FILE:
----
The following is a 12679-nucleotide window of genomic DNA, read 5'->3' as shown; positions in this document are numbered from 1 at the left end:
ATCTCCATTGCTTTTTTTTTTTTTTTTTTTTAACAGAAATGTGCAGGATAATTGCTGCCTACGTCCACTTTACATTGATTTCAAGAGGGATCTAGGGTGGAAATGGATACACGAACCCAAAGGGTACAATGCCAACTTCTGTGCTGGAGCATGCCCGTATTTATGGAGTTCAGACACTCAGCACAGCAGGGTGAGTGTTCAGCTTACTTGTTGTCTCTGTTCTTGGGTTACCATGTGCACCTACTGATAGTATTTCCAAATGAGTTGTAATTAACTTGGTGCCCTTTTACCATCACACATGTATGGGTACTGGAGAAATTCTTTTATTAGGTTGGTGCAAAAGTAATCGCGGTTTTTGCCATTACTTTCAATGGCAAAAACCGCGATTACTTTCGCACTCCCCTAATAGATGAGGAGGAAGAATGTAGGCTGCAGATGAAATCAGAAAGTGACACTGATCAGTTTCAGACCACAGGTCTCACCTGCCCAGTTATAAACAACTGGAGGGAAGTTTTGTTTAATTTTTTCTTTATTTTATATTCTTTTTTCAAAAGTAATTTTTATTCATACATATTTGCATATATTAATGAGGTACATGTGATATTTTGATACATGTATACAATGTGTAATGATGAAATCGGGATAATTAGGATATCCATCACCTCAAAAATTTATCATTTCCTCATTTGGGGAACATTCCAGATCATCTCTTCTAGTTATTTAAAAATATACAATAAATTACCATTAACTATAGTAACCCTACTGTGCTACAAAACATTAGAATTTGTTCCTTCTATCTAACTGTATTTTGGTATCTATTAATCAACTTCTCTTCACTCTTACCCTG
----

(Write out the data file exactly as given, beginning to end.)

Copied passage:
The following is a 12679-nucleotide window of genomic DNA, read 5'->3' as shown; positions in this document are numbered from 1 at the left end:
ATCTCCATTGCTTTTTTTTTTTTTTTTTTTTAACAGAAATGTGCAGGATAATTGCTGCCTACGTCCACTTTACATTGATTTCAAGAGGGATCTAGGGTGGAAATGGATACACGAACCCAAAGGGTACAATGCCAACTTCTGTGCTGGAGCATGCCCGTATTTATGGAGTTCAGACACTCAGCACAGCAGGGTGAGTGTTCAGCTTACTTGTTGTCTCTGTTCTTGGGTTACCATGTGCACCTACTGATAGTATTTCCAAATGAGTTGTAATTAACTTGGTGCCCTTTTACCATCACACATGTATGGGTACTGGAGAAATTCTTTTATTAGGTTGGTGCAAAAGTAATCGCGGTTTTTGCCATTACTTTCAATGGCAAAAACCGCGATTACTTTCGCACTCCCCTAATAGATGAGGAGGAAGAATGTAGGCTGCAGATGAAATCAGAAAGTGACACTGATCAGTTTCAGACCACAGGTCTCACCTGCCCAGTTATAAACAACTGGAGGGAAGTTTTGTTTAATTTTTTCTTTATTTTATATTCTTTTTTCAAAAGTAATTTTTATTCATACATATTTGCATATATTAATGAGGTACATGTGATATTTTGATACATGTATACAATGTGTAATGATGAAATCGGGATAATTAGGATATCCATCACCTCAAAAATTTATCATTTCCTCATTTGGGGAACATTCCAGATCATCTCTTCTAGTTATTTAAAAATATACAATAAATTACCATTAACTATAGTAACCCTACTGTGCTACAAAACATTAGAATTTGTTCCTTCTATCTAACTGTATTTTGGTATCTATTAATCAACTTCTCTTCACTCTTACCCTG